Wednesday, December 15, 2021

Alternate Routes by Tim Powers

I missed this one, somehow. I've been a big Tim Powers fan - Stress of Her Regard was the first book I read new, I think, so I probably discovered him in the mid-'80s, highschool or college days - but I'm out of the loop this decade and his most recent books are coming out from Baen, of all places.

So I happened to notice recently that he had a two-book series - Alternate Routes, from 2018, and last year's Forced Perspectives - that seemed to be contemporary fantasy novels about cops in LA. (That's not exactly right, though the two main characters were, or maybe still are, in law enforcement, in odd Powersian ways.) They were shorter books than his usual, and came out more quickly than he usually does, which sound like good things from a reader's point of view.

Alternate Routes is a Tim Powers novel, with all of the expected ingredients: regret, broken lives, Catholicism, fantasy elements that are grounded and often unpleasant, something going badly wrong and a few damaged people who are in a position to fix it. I tend to think his historical books are weightier than his contemporaries: maybe it's that they take that much more out of him, in research and construction to make all of the tiny bits of history line up with his inventions. This is a contemporary novel, like its predecessor Medusa's Web and his '90s novels; like those, it's set in Los Angeles.

Sebastian Vickery was an LA cop turned Secret Service agent, until he accidentally heard something he shouldn't have and a secretive government agency tried to kill him. That was a few years ago; he's been hiding, off the grid, since then. He works as a driver for a woman with a collection of businesses that seem to be mostly technically legal but also largely caught up in the secrets of the ghosts generated by deaths on freeways.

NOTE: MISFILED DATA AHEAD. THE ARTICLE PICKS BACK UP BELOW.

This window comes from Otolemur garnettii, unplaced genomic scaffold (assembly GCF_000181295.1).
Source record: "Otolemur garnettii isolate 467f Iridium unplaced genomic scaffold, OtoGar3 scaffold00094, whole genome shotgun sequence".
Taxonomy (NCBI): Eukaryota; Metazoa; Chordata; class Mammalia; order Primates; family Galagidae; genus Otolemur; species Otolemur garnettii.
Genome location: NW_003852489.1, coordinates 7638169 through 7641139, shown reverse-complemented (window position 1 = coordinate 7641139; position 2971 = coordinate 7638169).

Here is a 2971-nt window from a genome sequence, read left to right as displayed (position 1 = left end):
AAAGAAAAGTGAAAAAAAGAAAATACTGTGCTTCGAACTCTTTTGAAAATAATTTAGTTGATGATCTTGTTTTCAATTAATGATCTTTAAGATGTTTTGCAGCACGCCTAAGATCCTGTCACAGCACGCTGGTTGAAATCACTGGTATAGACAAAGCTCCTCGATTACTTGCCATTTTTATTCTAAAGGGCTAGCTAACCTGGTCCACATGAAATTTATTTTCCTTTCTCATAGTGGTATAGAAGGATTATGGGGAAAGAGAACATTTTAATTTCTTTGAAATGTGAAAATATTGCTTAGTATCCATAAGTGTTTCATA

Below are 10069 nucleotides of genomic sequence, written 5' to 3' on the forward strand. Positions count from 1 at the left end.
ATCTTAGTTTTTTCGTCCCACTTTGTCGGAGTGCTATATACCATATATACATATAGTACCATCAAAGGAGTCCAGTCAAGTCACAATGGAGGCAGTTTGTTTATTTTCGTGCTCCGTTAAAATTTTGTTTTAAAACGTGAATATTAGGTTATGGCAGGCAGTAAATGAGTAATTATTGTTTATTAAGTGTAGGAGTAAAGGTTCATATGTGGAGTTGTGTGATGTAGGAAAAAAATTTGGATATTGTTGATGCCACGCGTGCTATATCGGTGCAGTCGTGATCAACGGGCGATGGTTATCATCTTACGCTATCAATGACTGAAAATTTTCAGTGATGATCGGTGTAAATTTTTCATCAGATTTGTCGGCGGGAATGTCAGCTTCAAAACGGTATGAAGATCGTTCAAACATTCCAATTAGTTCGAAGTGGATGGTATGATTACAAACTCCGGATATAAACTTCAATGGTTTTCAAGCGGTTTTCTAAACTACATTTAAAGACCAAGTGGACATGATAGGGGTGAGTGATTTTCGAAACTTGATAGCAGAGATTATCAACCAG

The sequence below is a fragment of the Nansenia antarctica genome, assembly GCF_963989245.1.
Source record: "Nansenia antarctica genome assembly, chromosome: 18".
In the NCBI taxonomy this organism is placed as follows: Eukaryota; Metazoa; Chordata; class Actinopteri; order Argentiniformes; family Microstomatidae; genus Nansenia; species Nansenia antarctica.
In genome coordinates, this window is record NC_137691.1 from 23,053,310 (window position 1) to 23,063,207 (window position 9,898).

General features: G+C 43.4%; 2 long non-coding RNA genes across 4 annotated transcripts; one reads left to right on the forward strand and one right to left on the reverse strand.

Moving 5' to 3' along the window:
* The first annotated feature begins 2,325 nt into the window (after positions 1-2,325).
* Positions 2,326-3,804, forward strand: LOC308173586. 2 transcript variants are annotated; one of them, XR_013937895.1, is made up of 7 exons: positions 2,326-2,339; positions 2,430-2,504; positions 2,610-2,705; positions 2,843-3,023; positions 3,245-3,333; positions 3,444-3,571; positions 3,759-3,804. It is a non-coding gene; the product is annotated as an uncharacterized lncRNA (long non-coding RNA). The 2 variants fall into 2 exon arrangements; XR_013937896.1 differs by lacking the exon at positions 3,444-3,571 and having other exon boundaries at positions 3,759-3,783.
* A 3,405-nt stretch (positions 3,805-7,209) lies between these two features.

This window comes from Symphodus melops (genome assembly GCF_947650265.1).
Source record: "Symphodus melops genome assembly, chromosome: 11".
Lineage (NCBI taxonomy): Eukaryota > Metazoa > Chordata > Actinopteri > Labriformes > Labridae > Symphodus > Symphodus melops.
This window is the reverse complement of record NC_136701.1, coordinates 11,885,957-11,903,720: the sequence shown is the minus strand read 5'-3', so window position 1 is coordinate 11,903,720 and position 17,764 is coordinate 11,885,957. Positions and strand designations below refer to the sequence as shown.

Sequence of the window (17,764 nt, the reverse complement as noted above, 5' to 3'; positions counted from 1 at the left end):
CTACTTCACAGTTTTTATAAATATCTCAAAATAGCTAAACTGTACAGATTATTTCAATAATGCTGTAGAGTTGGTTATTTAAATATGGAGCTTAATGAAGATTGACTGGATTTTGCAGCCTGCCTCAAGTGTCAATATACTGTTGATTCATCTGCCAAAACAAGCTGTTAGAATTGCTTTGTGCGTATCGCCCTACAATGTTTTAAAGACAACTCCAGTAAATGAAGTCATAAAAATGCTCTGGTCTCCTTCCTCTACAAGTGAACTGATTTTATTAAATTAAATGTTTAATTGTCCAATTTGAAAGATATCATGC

Ingrid Castine works for the same agency that nearly killed Vickery, the Transportation Utility Agency (TUA), headed locally by a brilliant scholar who renamed himself Terracotta. Terracotta is clearly both just barely sane and intensely searching for some transformation/exaltation that is not exactly the goal of the larger TUA. Much of Castine's work is interrogating "deleted persons" (the TUA calls them that; others call them ghosts).

The book opens with the TUA finding Vickery, and trying to kill him again. Castine does not go along with it; she ends up on the run with Vickery. At first, the goal is to get her connected back to whatever of her old life she can continue; then, to help her make a new life off the grid. In the end, they have to save the world, from Terracotta and from the supernatural entity that has subsumed Terracotta. There's a lot of running around LA before then, a number of other interesting characters and quirky Powersian fantastic ideas, and more than one visit to the Labyrinth: the other side, the place where deleted persons live, what you might call Hell or Sheol or Purgatory or the land of shades.

It's all Powersian, but in a lighter way than usual. It almost reads like a treatment for a movie, or TV series, that would be "like Tim Powers, but not as weird." That's a criticism, I suppose: what's best about Powers is his depth and specificity and quirk and detail, and the thriller hugger-mugger of Alternate Routes, combined with its relative brevity, leave less room for that, and less room for detailed character development. Vickery is a damaged middle-aged Catholic man, as a Powers hero inevitably will be, but he's mostly a cipher otherwise, those bits of damage serving to be his personality. Castine is even less specific: a spunky, tough female cop who really needs a few more details to make her a fully rounded person.

So this is a bit disappointing. It has a Powers flavor, but more superficially than Powers fans want. I'll probably come back for the second book about these two, to see if there's some more depth there. But Powers embarking explicitly on a series does not seem, to my mind, to work to his strengths, so I'm not holding high hopes.

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